Can a Scientist Affirm the Resurrection?

Each Easter, many Christians celebrate the Resurrection. How can this be so?

Each Easter, many Christians in science celebrate the Resurrection. The foundation of the Christian faith is Jesus, and the teaching that God raised him from the dead 2,000 years ago.

But the first disciples attested to a physical resurrection. How could an untruth logically support high moral character? How could it have sustained the apostles through the extremes of persecution they experienced founding Christianity?

That only demonstrates that they believed in the resurrection. It does not mean they actually witnessed it. You believe the resurrection happened, but you did not witness it, did you?

To explain how a scientist can be a Christian is actually quite simple. Science cannot and does not disprove the resurrection. Natural science describes the normal reproducible working of the world of nature. Indeed, the key meaning of “nature”, as Boyle emphasized, is “the normal course of events.” Miracles like the resurrection are inherently abnormal. It does not take modern science to tell us that humans don’t rise from the dead. People knew that perfectly well in the first century; just as they knew that the blind from birth don’t as adults regain their sight, or water doesn’t instantly turn into wine.

So do you then believe all of the miracle claims made that are not connected to your personal faith and which are supported by as much, if not more, evidence? My guess is you do not.

Science functions by reproducible experiments and observations. Miracles are, by definition, abnormal and non-reproducible, so they cannot be proved by science’s methods.

By those standards, science can not be used to investigate the Big Bang. As far as we can tell it only happened once. So I think your definition is invalid, as I am sure you agree science can address questions relating to the Big Bang.

In the case of Jesus’ resurrection, we must consider the historical evidence, and the historical evidence for the resurrection is as good as for almost any event of ancient history.

Really? There is no better evidence for the eruption of Vesuvius? The military conquests of Alexander the Great? The rise and fall of the Roman Empire? The Qin and Han dynasties of China? Etc etc etc? This if a frankly ludicrous claim. There is not a single, solitary scrap of evidence for the smallest detail of Jesus’s very existence that dates to his lifetime. Not one.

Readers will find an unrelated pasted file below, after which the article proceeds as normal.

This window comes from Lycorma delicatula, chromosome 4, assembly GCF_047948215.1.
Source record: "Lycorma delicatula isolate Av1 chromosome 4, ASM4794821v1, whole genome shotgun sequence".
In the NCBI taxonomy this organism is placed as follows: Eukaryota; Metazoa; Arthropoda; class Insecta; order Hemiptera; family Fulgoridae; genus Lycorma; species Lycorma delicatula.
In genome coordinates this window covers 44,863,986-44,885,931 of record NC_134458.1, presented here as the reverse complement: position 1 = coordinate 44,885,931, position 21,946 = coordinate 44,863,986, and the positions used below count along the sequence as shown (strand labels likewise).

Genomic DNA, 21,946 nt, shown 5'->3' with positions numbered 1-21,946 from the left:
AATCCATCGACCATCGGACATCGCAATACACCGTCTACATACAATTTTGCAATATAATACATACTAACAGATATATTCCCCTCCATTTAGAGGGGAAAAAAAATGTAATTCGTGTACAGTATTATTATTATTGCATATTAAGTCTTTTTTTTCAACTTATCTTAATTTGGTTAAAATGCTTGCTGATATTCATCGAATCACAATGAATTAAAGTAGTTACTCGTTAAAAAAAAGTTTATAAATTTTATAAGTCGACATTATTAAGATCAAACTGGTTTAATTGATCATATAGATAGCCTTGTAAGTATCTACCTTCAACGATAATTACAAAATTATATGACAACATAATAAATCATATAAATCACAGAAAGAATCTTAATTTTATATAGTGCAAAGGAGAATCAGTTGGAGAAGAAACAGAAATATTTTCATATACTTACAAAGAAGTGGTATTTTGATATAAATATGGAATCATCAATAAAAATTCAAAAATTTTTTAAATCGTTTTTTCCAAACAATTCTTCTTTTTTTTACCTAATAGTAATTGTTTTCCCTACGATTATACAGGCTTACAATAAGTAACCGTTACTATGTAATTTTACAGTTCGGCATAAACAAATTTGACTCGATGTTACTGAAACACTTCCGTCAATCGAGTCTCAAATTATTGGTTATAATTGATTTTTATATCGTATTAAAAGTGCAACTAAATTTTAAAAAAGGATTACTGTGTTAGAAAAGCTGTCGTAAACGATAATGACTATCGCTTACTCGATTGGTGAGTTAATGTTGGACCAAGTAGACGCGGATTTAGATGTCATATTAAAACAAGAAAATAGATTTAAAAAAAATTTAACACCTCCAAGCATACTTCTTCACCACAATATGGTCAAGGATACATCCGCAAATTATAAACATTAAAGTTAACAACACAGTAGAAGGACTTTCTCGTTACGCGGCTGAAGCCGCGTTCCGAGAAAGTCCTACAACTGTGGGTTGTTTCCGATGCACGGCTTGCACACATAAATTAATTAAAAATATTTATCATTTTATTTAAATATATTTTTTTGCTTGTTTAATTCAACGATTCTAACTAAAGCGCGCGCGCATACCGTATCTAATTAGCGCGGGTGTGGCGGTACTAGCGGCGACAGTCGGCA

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Can a plumber affirm the Resurrection? How about a shoe salesman? Are those two questions just as meaningless as the one posed here?

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The question, as posed, is wrong.

A scientist is also a human. As a human, that person is entitled to affirm the resurrection if so inclined. But, in his role as a scientist, he is not entitled to affirm the resurrection because there is no supporting scientific evidence.

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One further error Hutchinson makes: He fails to appreciate that history uses the same naturalistic presumptions as does science. So history can no more be used to determine that a supernatural event has occurred than can science.

Which is not inconsistent with what he writes. But it does not mean he is any less obligated to provide evidence for his claims even if that evidence is not scientific in the strictest sense. And on that count he fails miserably.

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Yeah, this sort of thing is vacuous and tiresome. Of course: anyone can “affirm” anything he wants. The election was stolen. Zeus is real. The Ford Motor Corporation is controlled by a cabal of invisible underground lizard-people. Affirmed, affirmed, and affirmed. Who can stop anyone from “affirming” anything?

I suppose the theme here is “I’m a scientist, so yupper, I must be real good at thinkin’, and I believe this, so there ya go!” I understand that theme, and I give it all the weight it deserves.

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This is where Atheists lose majority of people. Let me explain:

To say there is no scientific evidence of a resurrections is incorrect. To insinuate that no evidence is directly under the umbrella of science and therefore is cast away as mythos is a very dangerous slope. Let us take Wat Tyler for an example… There is no mathematical formula or any directly observable phenomenon that support of Wat Tyler’s existence. Yet through historical documentation and corroborating sources, we can say with certainty that Wat Tyler did exist. We use the same principles to say Jesus existed and the same ones are used to doubt the existence of others such as Socrates.

Let us use Wat Tyler again (peasants revolt). An interesting thing about the Peasants Revolt is the attempt to white-wash it from history during it’s time. Many authors from that time period try to skim over it as if it was just a small band of bandits. Others try to attribute the revolt to powers at be in contention with the crown. And others use various other methods. So what we are left with is a pile of documents that all say the Peasants Revolt happened; yet, they disagree with the why it happened and sometimes if it had happened at all. This is where historians piece together historical accounts. After all is said and done we are left with a story that a group of people enraged over taxation and the practices that went along with taxation marched up to London where they were slaughtered when talks went south. So when pieces of history disagree with eachother we are still able to decipher what happened to decent satisfaction.